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The value chain from raw data to information and knowledge should be FAIR – Opinion Article


The visible effects of climate change continue to grow over time, in both frequency and severity. Extreme meteorological events, such as heavy rains, severe storms, strong winds, and high temperatures, are causing extreme floods, landslides, droughts, heatwaves, wildfires, biodiversity loss, desertification and more, and severely impacting infrastructure, crops, livestock, and lives.

As such, the last three decades have seen policy initiatives put in place to try and limit the impacts of global warming, reverse land degradation/desertification, stop the loss of biodiversity, protect finite natural resources, and reduce the risks associated with environmental disasters. These initiatives are summarized under the umbrella of the United Nations Agenda 2030 and the Sustainable Development Goals (SDGs), which together aim at increasing the resilience of people and systems to the changing environmental and socioeconomic conditions. Within this framework, Climate Action (SDG 13) and particularly health (SDG 3) are defined goals to be tackled by the international community through collaborative solutions.

Extreme weather-induced hazards and disasters certainly provide a very visible example of the impact of climate change. However, most of the mortality caused by climate change comes in less cataclysmic forms. One obvious example is the increased mortality rate during heatwaves. A less obvious example is the changing risk of exposure to disease for humans, other animals, and plants.

Changes in temperature and precipitation, combined with changes in land use and cover, are creating spatial shifts in the life-cycle dynamics of disease-transmitting vectors, such as bats, small mammals, or mosquitoes, which has resulted in changing risks of exposure to disease. 

The EU project CLIMOS is examining one such change by focussing on diseases transmitted by sandflies. CLIMOS works towards enhancing the scientific knowledge of the parameters that affect the spread of sandflies – and thus their ability to transmit disease – in the context of a changing climate. The project calls for technical systems that can combine and process: raw data output by climate models; earth observations of ongoing meteorological events and changes to land cover; and ecological data describing the life cycles of the sandflies.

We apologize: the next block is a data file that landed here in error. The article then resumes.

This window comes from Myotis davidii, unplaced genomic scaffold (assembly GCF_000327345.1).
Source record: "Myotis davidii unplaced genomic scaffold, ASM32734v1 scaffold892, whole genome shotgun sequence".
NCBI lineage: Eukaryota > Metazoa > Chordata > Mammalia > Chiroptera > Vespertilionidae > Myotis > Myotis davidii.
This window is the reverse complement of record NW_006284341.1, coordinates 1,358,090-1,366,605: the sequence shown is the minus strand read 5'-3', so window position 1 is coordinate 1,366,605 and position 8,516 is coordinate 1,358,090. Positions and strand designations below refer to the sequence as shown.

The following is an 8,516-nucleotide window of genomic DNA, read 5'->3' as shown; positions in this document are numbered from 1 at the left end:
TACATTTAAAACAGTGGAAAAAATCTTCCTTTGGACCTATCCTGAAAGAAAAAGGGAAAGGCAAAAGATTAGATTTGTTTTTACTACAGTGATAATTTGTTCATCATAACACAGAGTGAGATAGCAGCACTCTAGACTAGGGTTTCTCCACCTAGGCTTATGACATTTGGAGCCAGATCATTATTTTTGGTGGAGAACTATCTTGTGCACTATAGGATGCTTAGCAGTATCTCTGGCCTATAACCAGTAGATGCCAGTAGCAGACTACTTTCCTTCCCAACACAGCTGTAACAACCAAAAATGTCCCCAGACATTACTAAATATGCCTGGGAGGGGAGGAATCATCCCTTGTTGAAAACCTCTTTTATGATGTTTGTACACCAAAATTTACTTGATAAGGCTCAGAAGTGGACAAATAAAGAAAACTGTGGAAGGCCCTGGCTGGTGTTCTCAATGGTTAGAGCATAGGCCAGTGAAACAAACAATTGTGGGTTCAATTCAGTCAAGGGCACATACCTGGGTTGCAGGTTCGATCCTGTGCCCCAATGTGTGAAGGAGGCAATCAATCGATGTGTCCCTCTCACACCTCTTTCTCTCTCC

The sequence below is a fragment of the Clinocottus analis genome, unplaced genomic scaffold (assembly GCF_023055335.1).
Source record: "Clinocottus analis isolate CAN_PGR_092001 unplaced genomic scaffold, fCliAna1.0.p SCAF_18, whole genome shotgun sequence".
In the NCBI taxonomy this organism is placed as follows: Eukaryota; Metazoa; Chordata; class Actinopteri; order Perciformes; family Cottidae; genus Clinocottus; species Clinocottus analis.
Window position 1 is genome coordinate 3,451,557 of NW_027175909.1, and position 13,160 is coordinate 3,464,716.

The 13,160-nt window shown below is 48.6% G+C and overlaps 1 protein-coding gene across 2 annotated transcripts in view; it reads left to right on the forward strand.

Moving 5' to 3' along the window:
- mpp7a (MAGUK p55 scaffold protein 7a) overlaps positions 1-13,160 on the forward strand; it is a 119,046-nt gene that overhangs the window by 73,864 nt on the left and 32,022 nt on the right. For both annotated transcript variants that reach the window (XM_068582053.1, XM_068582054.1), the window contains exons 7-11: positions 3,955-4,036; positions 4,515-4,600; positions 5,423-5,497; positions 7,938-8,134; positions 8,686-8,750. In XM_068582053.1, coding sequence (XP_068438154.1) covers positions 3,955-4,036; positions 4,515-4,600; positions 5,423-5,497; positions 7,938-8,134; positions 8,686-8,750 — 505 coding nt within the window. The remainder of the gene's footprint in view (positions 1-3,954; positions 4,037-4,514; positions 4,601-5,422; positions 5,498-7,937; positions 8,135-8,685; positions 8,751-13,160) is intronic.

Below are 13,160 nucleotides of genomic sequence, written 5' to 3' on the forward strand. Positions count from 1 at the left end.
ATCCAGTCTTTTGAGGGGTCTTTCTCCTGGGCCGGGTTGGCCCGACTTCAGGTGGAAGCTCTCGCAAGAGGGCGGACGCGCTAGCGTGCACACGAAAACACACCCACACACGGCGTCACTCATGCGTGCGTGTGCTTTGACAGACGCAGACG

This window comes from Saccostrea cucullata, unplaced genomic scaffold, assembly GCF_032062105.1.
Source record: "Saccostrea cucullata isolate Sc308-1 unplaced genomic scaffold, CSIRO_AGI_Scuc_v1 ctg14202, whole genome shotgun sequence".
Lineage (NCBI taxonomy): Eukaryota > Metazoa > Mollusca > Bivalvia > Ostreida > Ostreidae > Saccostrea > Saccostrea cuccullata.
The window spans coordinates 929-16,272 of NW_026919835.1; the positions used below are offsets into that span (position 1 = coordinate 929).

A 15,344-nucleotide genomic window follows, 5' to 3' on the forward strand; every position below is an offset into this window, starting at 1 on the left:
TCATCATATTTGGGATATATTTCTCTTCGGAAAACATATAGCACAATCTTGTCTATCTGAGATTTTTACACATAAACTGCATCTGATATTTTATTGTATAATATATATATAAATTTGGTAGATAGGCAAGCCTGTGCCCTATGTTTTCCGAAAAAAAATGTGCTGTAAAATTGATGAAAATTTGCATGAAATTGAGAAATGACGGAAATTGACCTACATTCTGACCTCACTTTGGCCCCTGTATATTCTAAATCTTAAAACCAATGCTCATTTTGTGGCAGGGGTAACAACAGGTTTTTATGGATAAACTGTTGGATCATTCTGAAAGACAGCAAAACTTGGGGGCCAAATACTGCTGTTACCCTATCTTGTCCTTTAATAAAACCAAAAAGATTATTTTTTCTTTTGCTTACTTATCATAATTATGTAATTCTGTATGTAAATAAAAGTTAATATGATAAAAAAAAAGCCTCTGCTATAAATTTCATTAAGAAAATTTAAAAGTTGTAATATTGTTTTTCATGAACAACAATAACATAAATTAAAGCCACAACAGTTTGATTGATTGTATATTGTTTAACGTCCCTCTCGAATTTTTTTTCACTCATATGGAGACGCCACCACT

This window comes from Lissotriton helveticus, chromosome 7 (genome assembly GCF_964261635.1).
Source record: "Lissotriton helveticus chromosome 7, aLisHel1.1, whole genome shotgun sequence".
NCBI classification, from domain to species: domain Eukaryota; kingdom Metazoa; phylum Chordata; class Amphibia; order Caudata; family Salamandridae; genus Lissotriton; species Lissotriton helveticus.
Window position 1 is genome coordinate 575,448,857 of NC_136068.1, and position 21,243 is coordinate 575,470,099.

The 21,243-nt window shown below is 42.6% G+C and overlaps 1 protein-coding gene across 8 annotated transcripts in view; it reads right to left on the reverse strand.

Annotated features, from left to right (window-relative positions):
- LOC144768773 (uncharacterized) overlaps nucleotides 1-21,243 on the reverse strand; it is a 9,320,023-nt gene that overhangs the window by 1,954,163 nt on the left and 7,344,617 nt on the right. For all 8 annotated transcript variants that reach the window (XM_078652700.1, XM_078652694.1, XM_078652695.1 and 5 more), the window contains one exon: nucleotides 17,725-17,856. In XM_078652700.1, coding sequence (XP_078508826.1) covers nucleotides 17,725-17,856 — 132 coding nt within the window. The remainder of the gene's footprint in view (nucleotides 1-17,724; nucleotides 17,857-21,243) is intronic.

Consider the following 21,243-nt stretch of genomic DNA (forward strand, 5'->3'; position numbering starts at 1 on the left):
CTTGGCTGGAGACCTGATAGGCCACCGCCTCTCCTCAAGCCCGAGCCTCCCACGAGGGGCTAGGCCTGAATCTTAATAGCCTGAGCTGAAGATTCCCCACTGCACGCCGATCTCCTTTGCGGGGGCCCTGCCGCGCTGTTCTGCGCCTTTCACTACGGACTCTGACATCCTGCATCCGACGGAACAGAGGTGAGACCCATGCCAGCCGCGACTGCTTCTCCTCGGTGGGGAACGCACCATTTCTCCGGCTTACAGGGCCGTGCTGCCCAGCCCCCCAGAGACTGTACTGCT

Technical systems that are able to find, access, integrate, and process data for use in building climate resilience are coming to be known as Climate Resilience Information Systems (CRIS). CRIS are already being used to develop and provide interoperable Analysis Ready Data (ARD), usually in the form of data cubes, to scientists for further processing using scientific algorithms, and/or for developing Decision Ready Indicators (DRI) that allow for clear interpretation of current events by decision makers.

The “raw data to information” value chain underpinning CRIS is made possible when the FAIR data principle is respected, that is that data and systems are developed in a manner that ensures they are Findable, Accessible, Interoperable, and Reusable. CLIMOS is therefore focussing on the use of FAIR-aligned Climate Services for data assessment, scientific knowledge generation, early warning, and to better understand how meteorological conditions are increasing the risk of sand fly-borne diseases in particular areas.

As part of the CLIMOS project, the Open Geospatial Consortium (OGC) is supporting the move toward FAIR systems for use in the emergency alert systems and data pipelines. Specifically, OGC is addressing the interoperability challenges faced when combining health, environmental, Earth observation, and climate model data. These challenges are being examined and addressed through various technical testbeds and data pilot studies that emphasise the FAIR principles, as well as within OGC Domain Working Groups. For the objectives of CLIMOS, OGC’s Climate Change Resilience, Emergency Management, and Health Domain Working Groups are each providing excellent sources of experience and knowledge related to these three aspects of the CLIMOS project.

The work of CLIMOS is an essential contribution to realize the SDG 3 goal to “Ensure healthy lives and promote well-being for all at all ages”.

You can download the Opinion Article here.